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Imaging Construction in the Work of Eladio Dieste


Labor Atlas50
Labor Atlas Book 26
Labor Atlas is a collection of student work from the fourth version of the Eladio Dieste Building Shop at South Dakota State University, DoArch. Building Shops place students in direct contact with faculty research and scholarship through the study of building and/or representational technology. These courses are an essential part of the Building Arts at DoArch.

Eladio Dieste Building Shop 2019

Construction Images
Dieste and Montañez Archive and FADU Medios Audiovisuales

Federico Garcia Lammers

Assistant Professor, DoArch

Amber Couser
Drew Doyle
Joseph Kenny
Nathaniel Krueger
Karianna Larson
Dakota Mathews Schmidt
Lucien Ngole
Javier Rodriguez
Jocelyn Rothmeier
James Van Westen
Tyson Vogt
Kayla Wilke
Rebecca Woytassek

Labor is central to the discipline of architecture and has been the subject of philosophical, economic, and societal concerns for centuries. In this Building Shop, labor is the organization of human force that enables the time-based material production of a building. The contemporary relationship between architecture and labor highlights the conflict between post-industrial manufacturing, material production, and automated forms of labor.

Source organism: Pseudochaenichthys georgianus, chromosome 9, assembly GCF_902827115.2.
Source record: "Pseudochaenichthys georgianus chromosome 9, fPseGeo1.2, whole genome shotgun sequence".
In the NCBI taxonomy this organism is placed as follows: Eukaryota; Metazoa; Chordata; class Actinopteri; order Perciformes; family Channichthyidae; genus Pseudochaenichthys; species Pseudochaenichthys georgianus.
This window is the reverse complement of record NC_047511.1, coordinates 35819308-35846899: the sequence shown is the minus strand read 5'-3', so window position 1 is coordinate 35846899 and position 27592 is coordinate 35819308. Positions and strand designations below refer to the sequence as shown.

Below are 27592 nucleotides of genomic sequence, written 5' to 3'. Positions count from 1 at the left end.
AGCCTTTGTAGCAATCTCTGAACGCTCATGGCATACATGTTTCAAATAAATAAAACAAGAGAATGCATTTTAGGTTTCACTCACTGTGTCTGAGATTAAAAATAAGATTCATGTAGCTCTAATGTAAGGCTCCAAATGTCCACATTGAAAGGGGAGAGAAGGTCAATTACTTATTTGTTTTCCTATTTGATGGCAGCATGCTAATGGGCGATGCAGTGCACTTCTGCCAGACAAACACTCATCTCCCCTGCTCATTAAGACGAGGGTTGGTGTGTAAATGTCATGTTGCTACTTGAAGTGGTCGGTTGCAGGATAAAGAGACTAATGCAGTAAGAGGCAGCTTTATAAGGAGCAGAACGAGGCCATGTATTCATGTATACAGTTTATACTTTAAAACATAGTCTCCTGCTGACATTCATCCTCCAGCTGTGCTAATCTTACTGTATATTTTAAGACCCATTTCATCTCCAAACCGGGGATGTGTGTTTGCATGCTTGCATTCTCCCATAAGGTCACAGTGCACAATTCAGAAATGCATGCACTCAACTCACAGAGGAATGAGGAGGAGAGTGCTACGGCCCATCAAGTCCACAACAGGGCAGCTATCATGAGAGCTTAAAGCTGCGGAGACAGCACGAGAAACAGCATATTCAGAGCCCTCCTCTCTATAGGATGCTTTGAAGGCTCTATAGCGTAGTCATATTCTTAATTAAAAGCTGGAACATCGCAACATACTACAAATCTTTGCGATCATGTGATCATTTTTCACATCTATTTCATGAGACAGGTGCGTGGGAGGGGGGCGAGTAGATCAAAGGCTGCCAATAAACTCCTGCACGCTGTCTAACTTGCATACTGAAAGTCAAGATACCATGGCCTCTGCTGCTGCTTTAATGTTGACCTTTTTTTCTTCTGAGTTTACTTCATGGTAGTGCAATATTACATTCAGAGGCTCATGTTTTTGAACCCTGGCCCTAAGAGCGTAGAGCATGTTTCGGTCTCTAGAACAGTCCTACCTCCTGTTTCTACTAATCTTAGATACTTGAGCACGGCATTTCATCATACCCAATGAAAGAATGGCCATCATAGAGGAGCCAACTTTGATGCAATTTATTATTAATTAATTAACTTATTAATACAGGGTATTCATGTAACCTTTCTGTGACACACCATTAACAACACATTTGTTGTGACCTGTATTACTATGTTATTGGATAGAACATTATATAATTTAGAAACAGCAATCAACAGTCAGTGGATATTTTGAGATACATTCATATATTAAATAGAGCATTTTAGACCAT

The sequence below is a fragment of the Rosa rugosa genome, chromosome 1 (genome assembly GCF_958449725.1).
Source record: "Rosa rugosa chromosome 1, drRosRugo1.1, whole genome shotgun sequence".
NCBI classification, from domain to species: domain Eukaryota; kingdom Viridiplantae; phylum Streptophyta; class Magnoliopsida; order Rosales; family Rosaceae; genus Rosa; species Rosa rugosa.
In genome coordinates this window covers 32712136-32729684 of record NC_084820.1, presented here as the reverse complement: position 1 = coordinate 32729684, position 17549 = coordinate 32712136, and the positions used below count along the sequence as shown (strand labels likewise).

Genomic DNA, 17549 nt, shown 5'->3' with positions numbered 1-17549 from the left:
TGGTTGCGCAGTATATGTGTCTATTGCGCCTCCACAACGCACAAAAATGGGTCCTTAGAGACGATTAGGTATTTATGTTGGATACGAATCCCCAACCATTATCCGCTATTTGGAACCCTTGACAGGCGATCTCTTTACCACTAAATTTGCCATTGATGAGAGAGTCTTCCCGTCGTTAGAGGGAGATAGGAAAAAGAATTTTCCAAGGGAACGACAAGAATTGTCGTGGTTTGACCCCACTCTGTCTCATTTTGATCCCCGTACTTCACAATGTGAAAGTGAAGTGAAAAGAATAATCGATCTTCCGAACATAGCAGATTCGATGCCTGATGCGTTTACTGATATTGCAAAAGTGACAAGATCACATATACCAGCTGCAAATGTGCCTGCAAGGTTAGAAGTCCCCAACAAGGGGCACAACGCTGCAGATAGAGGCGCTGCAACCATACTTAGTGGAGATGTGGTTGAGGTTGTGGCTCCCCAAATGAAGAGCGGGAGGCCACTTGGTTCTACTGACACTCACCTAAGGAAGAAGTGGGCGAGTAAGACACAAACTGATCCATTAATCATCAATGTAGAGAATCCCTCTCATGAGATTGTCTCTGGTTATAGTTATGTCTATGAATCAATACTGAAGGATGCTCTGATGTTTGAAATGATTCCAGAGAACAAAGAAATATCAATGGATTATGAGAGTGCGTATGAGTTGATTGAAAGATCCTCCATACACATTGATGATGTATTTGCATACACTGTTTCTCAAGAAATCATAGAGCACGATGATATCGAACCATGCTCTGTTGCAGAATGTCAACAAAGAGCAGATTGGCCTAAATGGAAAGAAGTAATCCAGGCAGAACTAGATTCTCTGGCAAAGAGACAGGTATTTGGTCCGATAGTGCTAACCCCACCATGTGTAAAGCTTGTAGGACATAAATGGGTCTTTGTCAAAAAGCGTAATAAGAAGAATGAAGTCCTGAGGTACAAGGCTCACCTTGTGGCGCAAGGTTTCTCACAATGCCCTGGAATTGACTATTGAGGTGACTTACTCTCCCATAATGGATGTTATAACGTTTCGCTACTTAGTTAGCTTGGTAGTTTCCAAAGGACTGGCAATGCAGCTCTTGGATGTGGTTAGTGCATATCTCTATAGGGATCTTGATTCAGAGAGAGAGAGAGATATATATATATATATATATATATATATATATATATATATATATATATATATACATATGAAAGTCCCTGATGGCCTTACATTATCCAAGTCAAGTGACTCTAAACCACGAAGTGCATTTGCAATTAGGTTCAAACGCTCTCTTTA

In the second half of the 20th century, the late Uruguayan engineer Eladio Dieste combined a local traditional material like brick with the advent of steel. Dieste developed four structural ceramic (cerámica armada) innovations using steel reinforced brick masonry: Gaussian Vaults, Self-Supporting Vaults, Folded Plates, and Ruled Surfaces. Each innovation was based on resisting gravity through form by making double curvature geometries. These geometries were built using kinetic formwork machines (encofrados). 


Eladio Dieste Building Shop 4.0 focuses on the graphical representation of labor by studying historical workflows through contemporary electronic media. Students make computer models and images of the Encofrados used to construct the gaussian vaults of four buildings constructed by Eladio Dieste’s practice in Uruguay. 


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